“Just a spot of grease, Mom Shivers,” said Sue, who had come to feel she now had two mothers.
Despite Sue’s assurance, Corrine Shivers, dressed in her Sunday church-going white mu‘umu‘u, entered the kitchen.
“Let me see,” said Corrine, putting her fingers under Sue’s chin and gently tilting the girl’s head. “Yes, it’s OK.”
Dropping her hand, Corrine wrinkled her brow. “I do wish our pilots wouldn’t practice on Sunday mornings. It interrupts church services,” she said, referring to their regular Sunday service at Kawaiahao Congregational Church on Punchbowl Street.
Focused on the lyrics of “Chattanooga Choo Choo,” Sue had hardly noticed the drone of engines. But now that she thought about it, today’s maneuvers did seem rather loud.
She picked up the spatula and slid two sunny-side up eggs on each of the three plates sitting on the scarred sideboard. Special Agent Robert Shivers, dressed in a white, long-sleeved shirt with a blue necktie, had already seated himself at the dining table across from Corrine. Sue set their plates down in front of them and then brought in her own plate and took the seat next to Mom Shivers, who then bowed her head and blessed their meal. Just as Shivers wedged a piece of bacon onto his fork, the phone rang.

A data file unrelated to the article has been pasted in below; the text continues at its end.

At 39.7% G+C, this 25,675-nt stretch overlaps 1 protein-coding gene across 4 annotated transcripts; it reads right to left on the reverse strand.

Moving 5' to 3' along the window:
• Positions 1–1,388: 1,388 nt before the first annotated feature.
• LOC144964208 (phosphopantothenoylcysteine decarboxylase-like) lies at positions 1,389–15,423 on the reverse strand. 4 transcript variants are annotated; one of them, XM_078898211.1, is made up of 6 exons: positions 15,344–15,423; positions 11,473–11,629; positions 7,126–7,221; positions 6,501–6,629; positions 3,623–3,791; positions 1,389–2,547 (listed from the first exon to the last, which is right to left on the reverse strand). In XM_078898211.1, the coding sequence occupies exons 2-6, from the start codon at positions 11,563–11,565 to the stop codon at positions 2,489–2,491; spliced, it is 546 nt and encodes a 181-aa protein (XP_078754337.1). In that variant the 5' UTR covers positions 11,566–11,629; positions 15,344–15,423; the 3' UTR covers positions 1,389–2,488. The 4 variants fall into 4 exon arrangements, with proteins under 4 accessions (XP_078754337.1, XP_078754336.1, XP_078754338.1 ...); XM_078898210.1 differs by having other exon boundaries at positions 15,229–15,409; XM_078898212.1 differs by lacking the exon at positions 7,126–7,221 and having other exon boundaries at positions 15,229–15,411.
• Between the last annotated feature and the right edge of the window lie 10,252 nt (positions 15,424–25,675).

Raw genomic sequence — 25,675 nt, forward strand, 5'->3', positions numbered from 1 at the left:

Sue jumped up and scooted the few steps to the black phone attached to the dining room wall near the entrance to the kitchen.
“Good morning, the . . .” Before she could say “Shivers’ home,” she lifted the phone from her ear to escape the frantic screaming from the earpiece.
“I need to speak to Robert NOW!”
Alarmed, Sue held out the phone.
Shivers had heard the shrill voice from across the room and had already risen from the table to take the phone.
“What?!” His voice trembled, betraying incredulity. “I’ll be right down.” He turned to Corrine, who was slathering a piece of toast with pineapple jelly she had bottled herself. “We have been attacked. Those planes we heard are Japanese.” First glancing at Sue, he turned to his wife and paused until the lump in his throat cleared. “Corrine, take Sue wherever you go; don’t let her out of your sight.”
“My mother . . .” Sue squeaked.
Shivers knew Haru was scheduled to sail to the Big Island today. Sue had planned to walk to the harbor later to see her parents off.
“The switchboard ladies must have all the lines available for military and security.” A stupendous noise like rolling thunder stopped Shivers’ explanation. “I have to go . . .”
To be continued . . .